We’ve all heard predictions for the timeframe when driverless vehicles will become mainstream—three years, five years, a decade or even longer.
Hod Lipson, a professor of engineering and data science at Columbia University in New York, recently gave a presentation during a Guild 21* podcast about autonomous vehicles. Guild 21 podcasts are sponsored monthly by Verifacts Automotive and attended by repairers, insurers and OEMs.
During Lipson’s presentation, he shared insight about why driverless cars are suddenly taking off and the future implications for those involved in the body shop industry.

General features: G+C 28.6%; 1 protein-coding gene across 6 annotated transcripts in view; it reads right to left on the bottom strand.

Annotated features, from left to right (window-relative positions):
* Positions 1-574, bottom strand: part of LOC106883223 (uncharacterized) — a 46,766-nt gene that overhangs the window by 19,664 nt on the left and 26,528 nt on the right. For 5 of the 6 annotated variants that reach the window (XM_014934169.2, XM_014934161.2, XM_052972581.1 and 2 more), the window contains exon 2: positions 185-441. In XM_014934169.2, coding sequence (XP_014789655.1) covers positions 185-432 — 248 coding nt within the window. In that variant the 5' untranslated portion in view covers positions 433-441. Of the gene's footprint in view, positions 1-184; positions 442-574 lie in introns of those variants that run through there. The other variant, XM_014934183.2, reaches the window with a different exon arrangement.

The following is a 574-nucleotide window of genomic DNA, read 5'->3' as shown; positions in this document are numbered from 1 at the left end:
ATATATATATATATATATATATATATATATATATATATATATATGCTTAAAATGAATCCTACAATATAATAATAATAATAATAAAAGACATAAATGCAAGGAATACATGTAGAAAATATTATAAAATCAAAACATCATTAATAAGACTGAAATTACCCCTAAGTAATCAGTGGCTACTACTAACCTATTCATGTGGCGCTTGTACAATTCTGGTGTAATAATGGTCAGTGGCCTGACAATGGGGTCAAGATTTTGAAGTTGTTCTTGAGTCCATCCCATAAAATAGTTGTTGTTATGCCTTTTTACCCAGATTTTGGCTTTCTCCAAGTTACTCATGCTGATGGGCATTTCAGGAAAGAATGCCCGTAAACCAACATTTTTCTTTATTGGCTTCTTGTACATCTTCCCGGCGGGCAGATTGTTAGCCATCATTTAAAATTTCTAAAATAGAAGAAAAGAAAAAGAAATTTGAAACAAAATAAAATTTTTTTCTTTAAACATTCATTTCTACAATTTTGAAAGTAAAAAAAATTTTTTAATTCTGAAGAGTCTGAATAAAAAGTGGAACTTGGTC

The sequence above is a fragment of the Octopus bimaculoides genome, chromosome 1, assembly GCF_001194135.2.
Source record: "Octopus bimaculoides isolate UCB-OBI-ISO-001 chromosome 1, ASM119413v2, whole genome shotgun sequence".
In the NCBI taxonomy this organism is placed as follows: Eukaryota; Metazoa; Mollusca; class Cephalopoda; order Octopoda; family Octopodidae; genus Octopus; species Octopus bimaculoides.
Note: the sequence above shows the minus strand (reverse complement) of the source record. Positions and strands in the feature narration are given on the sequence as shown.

Hod Lipson, a professor of engineering and data science at Columbia University, holding a robot.
“If you are in the car repair business, it’s going to get more complex, more interesting, and more challenging,” said Lipson. “It’s not going to be something easy to do. More skills are going to be required for these cars.”
According to Lipson, the main challenge for driverless vehicles coming to market hasn’t been the ability for them to drive on the highway, in the dark or even parallel park. Lipson said the biggest hurdle has been to negotiate obstacles on the road and understand what they are seeing.
Just five years ago, the technology used in driverless vehicles didn’t allow the ability to reliably tell the difference between a pothole and an oil spill, or a child and a fire hydrant. Now, with the development of what is called “deep learning,” driverless cars can understand what is going on around them. This has led to a variety of companies and car manufacturers developing prototypes of future vehicles.